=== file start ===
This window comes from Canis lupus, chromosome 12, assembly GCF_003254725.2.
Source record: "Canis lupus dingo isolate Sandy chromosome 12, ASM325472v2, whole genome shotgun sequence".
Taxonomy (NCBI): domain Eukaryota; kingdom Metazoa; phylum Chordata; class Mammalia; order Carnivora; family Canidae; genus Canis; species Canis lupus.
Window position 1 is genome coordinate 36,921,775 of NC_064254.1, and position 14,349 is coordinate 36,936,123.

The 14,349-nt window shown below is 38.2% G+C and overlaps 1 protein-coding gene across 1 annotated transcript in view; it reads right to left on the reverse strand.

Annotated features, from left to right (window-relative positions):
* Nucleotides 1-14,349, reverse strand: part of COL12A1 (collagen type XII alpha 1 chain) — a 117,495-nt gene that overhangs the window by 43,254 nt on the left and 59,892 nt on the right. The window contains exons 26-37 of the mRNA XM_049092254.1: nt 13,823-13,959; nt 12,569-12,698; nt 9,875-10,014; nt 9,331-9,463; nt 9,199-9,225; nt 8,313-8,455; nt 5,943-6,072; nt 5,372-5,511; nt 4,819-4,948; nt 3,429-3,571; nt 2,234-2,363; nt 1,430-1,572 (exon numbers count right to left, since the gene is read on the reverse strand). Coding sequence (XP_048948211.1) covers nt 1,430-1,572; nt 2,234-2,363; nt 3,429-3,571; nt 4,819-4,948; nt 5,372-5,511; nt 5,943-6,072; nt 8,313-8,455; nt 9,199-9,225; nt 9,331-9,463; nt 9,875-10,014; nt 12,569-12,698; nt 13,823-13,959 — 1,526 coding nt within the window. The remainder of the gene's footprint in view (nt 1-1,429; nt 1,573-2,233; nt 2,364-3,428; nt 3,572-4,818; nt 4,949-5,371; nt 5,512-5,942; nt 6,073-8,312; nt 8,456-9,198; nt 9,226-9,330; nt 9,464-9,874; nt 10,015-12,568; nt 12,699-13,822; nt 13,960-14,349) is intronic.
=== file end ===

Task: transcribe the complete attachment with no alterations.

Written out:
This window comes from Canis lupus, chromosome 12, assembly GCF_003254725.2.
Source record: "Canis lupus dingo isolate Sandy chromosome 12, ASM325472v2, whole genome shotgun sequence".
Taxonomy (NCBI): domain Eukaryota; kingdom Metazoa; phylum Chordata; class Mammalia; order Carnivora; family Canidae; genus Canis; species Canis lupus.
Window position 1 is genome coordinate 36,921,775 of NC_064254.1, and position 14,349 is coordinate 36,936,123.

The 14,349-nt window shown below is 38.2% G+C and overlaps 1 protein-coding gene across 1 annotated transcript in view; it reads right to left on the reverse strand.

Annotated features, from left to right (window-relative positions):
* Nucleotides 1-14,349, reverse strand: part of COL12A1 (collagen type XII alpha 1 chain) — a 117,495-nt gene that overhangs the window by 43,254 nt on the left and 59,892 nt on the right. The window contains exons 26-37 of the mRNA XM_049092254.1: nt 13,823-13,959; nt 12,569-12,698; nt 9,875-10,014; nt 9,331-9,463; nt 9,199-9,225; nt 8,313-8,455; nt 5,943-6,072; nt 5,372-5,511; nt 4,819-4,948; nt 3,429-3,571; nt 2,234-2,363; nt 1,430-1,572 (exon numbers count right to left, since the gene is read on the reverse strand). Coding sequence (XP_048948211.1) covers nt 1,430-1,572; nt 2,234-2,363; nt 3,429-3,571; nt 4,819-4,948; nt 5,372-5,511; nt 5,943-6,072; nt 8,313-8,455; nt 9,199-9,225; nt 9,331-9,463; nt 9,875-10,014; nt 12,569-12,698; nt 13,823-13,959 — 1,526 coding nt within the window. The remainder of the gene's footprint in view (nt 1-1,429; nt 1,573-2,233; nt 2,364-3,428; nt 3,572-4,818; nt 4,949-5,371; nt 5,512-5,942; nt 6,073-8,312; nt 8,456-9,198; nt 9,226-9,330; nt 9,464-9,874; nt 10,015-12,568; nt 12,699-13,822; nt 13,960-14,349) is intronic.